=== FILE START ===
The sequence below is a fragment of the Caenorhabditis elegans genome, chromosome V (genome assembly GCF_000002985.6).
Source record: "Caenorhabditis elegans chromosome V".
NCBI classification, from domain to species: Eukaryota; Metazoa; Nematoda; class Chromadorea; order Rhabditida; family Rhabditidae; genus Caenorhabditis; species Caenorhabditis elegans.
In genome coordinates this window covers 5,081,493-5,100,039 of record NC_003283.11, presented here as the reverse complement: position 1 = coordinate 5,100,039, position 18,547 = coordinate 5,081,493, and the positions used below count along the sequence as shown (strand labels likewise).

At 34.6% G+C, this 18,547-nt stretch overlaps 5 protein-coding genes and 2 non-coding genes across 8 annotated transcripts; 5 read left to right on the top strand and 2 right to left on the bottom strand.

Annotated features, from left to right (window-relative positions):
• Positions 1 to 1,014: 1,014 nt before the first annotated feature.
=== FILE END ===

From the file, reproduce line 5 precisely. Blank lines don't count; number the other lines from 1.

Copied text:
At 34.6% G+C, this 18,547-nt stretch overlaps 5 protein-coding genes and 2 non-coding genes across 8 annotated transcripts; 5 read left to right on the top strand and 2 right to left on the bottom strand.